Ken Phillips, executive director of Independent Contractors of Australia, wrote an opinion piece in The Australian on 6 October 2009 that demands attention.
Phillips supports the Federal Government’s program of harmonisation of OHS laws in that it will remove what he sees as the injustices of the OHS legislation in New South Wales.
“The situation is different in NSW, which has OHS laws unlike any other in Australia. OHS prosecutions elsewhere are criminal matters, but in NSW prosecutions are conducted in industrial relations courts, not criminal courts, with no right to a jury or to appeals……
This has led to the layering of gross injustices on top of workplace tragedies in NSW. Take one example. A NSW plumber has a criminal conviction against him after a hot water valve he installed in an aged nursing home failed. An elderly woman was scalded and tragically died. The court found the plumber had properly installed and maintained the valve. The valve failed because of a microscopic fracture in an internal sealed component. Yet NSW OHS law required that the plumber be declared guilty.”
Phillips sees the union movement’s response to harmonisation as short-sighted. He describes the union advocacy of the NSW laws in terms of class, a concept rarely voiced in Australia outside academic sociological circles or the basements of Trades & Labour Councils.
“It’s a law and process based on old-fashioned political notions that employers always put profits above worker safety and that employers must be threatened with harsh legal retribution to make them heed safety regulations. This is class obsessed, hate-filled labour at its worst, embedding its hatred in law. It selectively destroys the application of criminal justice to achieve its tribal ends.”
The language is inflammatory but reflects the level of concern felt by many business operators in New South Wales who are fearful of OHS rather than engaged in positive safety management. The absolute level of safety demanded by the OHS law is indicative of what can happen when an aspirational concept is realised.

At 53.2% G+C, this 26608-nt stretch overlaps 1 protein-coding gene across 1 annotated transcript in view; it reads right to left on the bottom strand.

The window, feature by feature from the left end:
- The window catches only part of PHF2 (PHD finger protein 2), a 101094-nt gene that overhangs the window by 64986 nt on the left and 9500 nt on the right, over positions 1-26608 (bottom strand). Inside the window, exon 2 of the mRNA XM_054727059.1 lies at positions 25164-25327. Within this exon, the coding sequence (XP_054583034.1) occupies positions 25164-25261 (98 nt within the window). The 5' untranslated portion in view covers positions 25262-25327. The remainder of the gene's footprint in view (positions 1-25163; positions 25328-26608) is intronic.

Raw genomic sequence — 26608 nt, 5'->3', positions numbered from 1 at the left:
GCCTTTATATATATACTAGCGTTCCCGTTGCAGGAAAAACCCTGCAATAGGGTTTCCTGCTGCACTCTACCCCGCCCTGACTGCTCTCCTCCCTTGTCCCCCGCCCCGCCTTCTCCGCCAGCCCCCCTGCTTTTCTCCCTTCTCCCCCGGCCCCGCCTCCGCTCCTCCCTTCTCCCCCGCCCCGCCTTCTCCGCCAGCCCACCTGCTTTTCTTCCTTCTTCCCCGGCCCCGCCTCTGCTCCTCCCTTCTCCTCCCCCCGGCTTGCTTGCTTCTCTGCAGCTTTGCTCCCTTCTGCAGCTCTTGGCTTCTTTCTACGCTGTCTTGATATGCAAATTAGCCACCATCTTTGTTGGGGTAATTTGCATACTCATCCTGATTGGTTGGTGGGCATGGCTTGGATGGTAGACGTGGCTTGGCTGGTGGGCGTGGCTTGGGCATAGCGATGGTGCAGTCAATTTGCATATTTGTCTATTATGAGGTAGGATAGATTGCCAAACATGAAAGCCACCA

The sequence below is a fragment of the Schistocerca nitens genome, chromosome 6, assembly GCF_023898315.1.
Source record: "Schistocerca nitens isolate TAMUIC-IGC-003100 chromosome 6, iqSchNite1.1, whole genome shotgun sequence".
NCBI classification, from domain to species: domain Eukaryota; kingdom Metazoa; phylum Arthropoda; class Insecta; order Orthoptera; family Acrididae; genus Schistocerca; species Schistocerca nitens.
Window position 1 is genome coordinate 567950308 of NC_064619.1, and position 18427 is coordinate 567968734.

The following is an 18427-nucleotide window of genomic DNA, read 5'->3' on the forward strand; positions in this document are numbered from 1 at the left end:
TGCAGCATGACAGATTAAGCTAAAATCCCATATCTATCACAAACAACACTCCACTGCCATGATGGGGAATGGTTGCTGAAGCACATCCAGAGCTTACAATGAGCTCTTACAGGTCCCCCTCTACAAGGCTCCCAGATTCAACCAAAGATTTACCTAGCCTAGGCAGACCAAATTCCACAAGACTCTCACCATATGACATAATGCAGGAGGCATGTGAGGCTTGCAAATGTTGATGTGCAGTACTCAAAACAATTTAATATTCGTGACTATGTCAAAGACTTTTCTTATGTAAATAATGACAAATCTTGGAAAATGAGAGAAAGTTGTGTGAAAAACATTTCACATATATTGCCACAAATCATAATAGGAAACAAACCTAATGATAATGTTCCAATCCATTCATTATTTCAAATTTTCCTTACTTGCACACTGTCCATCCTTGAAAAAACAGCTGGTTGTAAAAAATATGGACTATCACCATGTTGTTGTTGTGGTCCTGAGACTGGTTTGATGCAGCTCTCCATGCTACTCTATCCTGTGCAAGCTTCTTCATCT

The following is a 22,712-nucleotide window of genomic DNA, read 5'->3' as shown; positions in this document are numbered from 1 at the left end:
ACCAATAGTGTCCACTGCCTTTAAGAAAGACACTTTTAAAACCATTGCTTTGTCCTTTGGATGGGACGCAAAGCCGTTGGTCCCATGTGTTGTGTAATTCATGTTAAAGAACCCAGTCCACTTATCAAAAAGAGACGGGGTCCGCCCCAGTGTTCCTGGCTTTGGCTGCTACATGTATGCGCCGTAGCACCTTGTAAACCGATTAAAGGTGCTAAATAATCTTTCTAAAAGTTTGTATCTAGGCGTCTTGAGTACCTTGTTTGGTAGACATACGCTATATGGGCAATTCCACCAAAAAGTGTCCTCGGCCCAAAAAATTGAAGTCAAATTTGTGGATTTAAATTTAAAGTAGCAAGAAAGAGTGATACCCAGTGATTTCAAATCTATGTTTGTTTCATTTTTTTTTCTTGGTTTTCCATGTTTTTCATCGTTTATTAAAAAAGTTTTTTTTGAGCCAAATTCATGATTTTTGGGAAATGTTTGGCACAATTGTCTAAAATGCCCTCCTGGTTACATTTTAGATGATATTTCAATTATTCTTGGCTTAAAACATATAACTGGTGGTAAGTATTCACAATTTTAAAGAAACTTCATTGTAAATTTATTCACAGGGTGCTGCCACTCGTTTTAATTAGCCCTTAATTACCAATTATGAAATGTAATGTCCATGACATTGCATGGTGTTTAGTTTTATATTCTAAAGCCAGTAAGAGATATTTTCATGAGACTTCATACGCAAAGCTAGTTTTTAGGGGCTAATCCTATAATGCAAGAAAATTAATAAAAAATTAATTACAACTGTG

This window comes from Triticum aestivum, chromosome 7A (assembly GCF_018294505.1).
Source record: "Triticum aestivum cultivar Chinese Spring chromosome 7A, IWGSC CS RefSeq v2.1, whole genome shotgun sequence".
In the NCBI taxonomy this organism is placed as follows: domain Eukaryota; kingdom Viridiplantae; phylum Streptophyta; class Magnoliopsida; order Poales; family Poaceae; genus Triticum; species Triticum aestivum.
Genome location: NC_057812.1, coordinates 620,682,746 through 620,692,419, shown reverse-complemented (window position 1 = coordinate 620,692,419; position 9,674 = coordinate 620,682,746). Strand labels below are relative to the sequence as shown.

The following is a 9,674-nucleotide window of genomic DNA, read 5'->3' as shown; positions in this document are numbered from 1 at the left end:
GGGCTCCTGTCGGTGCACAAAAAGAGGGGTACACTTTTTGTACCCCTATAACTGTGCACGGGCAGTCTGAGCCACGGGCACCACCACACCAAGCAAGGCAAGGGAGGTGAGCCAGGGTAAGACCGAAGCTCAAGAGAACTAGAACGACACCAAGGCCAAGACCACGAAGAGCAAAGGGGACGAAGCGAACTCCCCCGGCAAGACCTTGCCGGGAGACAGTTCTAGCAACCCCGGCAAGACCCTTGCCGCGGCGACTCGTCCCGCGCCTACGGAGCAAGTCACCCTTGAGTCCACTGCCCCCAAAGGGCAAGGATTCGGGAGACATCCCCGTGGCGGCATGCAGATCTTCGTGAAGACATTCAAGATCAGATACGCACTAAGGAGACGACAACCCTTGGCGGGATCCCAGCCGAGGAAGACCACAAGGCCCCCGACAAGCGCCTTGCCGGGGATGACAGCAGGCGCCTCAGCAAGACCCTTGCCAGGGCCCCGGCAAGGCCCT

It is not so long ago that one employer association director in New South Wales stated on national television that OHS laws are not needed because employers do the right thing.
The harmonisation process, as SafetyAtWorkBlog has said previously, is intended to be a process of negotiation towards a common goal of safer workplaces. The union movement is undoubtedly in the ascendant having helped the Australian Labor Party (ALP) break the conservative governments of the 1990s, and believes that the ALP owes it.
Trevor Cook, writing in The Australian, estimates that the union campaign in the 2007 election generated a 2% swing to the Labor Party. He succinctly describes the achievement after years of the Left’s political parties placating the business sector:
“They treated unions as just another interest group. Against that background, the 2007 election in Australia was a rare and remarkable event. It had been decades since a social democratic party anywhere in the world had fought and won an election where industrial relations was a leading issue.”
From the union perspective, the Minister for Workplace Relations, Julia Gillard, needs to “pay the piper” after the unions rid the country of the conservative rats. The substantial challenge for Gillard is to avoid the second phase of the Hamelin story, before the entire union movement rescinds its support and takes her “children” – the future industrial relations structure.